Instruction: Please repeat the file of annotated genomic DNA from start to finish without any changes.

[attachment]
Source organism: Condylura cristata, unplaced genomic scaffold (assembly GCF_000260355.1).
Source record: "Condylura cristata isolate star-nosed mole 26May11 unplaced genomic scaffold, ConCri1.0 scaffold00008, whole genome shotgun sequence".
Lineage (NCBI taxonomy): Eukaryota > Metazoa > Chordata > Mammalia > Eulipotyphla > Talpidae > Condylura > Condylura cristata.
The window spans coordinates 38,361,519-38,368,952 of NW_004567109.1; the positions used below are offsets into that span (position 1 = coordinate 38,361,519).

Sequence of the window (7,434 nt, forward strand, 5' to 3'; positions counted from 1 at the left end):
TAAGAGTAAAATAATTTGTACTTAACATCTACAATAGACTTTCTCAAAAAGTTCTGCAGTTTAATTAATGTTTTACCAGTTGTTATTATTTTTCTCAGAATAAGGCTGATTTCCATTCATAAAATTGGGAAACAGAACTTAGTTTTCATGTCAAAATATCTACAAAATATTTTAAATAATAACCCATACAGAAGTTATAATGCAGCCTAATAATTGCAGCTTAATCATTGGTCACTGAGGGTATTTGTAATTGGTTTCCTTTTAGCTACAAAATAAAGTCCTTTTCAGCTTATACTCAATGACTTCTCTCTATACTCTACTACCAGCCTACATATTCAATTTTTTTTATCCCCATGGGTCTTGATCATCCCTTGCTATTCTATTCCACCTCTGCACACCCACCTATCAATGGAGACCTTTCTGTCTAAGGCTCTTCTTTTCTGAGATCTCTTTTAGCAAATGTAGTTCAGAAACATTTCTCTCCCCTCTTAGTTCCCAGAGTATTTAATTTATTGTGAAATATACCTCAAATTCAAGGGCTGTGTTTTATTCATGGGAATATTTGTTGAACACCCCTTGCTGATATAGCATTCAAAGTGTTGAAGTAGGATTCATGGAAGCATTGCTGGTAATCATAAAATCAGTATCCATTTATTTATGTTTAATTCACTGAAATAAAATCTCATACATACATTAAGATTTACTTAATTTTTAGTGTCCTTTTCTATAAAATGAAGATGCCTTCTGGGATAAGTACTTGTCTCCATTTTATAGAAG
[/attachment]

Source organism: Condylura cristata, unplaced genomic scaffold (assembly GCF_000260355.1).
Source record: "Condylura cristata isolate star-nosed mole 26May11 unplaced genomic scaffold, ConCri1.0 scaffold00008, whole genome shotgun sequence".
Lineage (NCBI taxonomy): Eukaryota > Metazoa > Chordata > Mammalia > Eulipotyphla > Talpidae > Condylura > Condylura cristata.
The window spans coordinates 38,361,519-38,368,952 of NW_004567109.1; the positions used below are offsets into that span (position 1 = coordinate 38,361,519).

Sequence of the window (7,434 nt, forward strand, 5' to 3'; positions counted from 1 at the left end):
TAAGAGTAAAATAATTTGTACTTAACATCTACAATAGACTTTCTCAAAAAGTTCTGCAGTTTAATTAATGTTTTACCAGTTGTTATTATTTTTCTCAGAATAAGGCTGATTTCCATTCATAAAATTGGGAAACAGAACTTAGTTTTCATGTCAAAATATCTACAAAATATTTTAAATAATAACCCATACAGAAGTTATAATGCAGCCTAATAATTGCAGCTTAATCATTGGTCACTGAGGGTATTTGTAATTGGTTTCCTTTTAGCTACAAAATAAAGTCCTTTTCAGCTTATACTCAATGACTTCTCTCTATACTCTACTACCAGCCTACATATTCAATTTTTTTTATCCCCATGGGTCTTGATCATCCCTTGCTATTCTATTCCACCTCTGCACACCCACCTATCAATGGAGACCTTTCTGTCTAAGGCTCTTCTTTTCTGAGATCTCTTTTAGCAAATGTAGTTCAGAAACATTTCTCTCCCCTCTTAGTTCCCAGAGTATTTAATTTATTGTGAAATATACCTCAAATTCAAGGGCTGTGTTTTATTCATGGGAATATTTGTTGAACACCCCTTGCTGATATAGCATTCAAAGTGTTGAAGTAGGATTCATGGAAGCATTGCTGGTAATCATAAAATCAGTATCCATTTATTTATGTTTAATTCACTGAAATAAAATCTCATACATACATTAAGATTTACTTAATTTTTAGTGTCCTTTTCTATAAAATGAAGATGCCTTCTGGGATAAGTACTTGTCTCCATTTTATAGAAG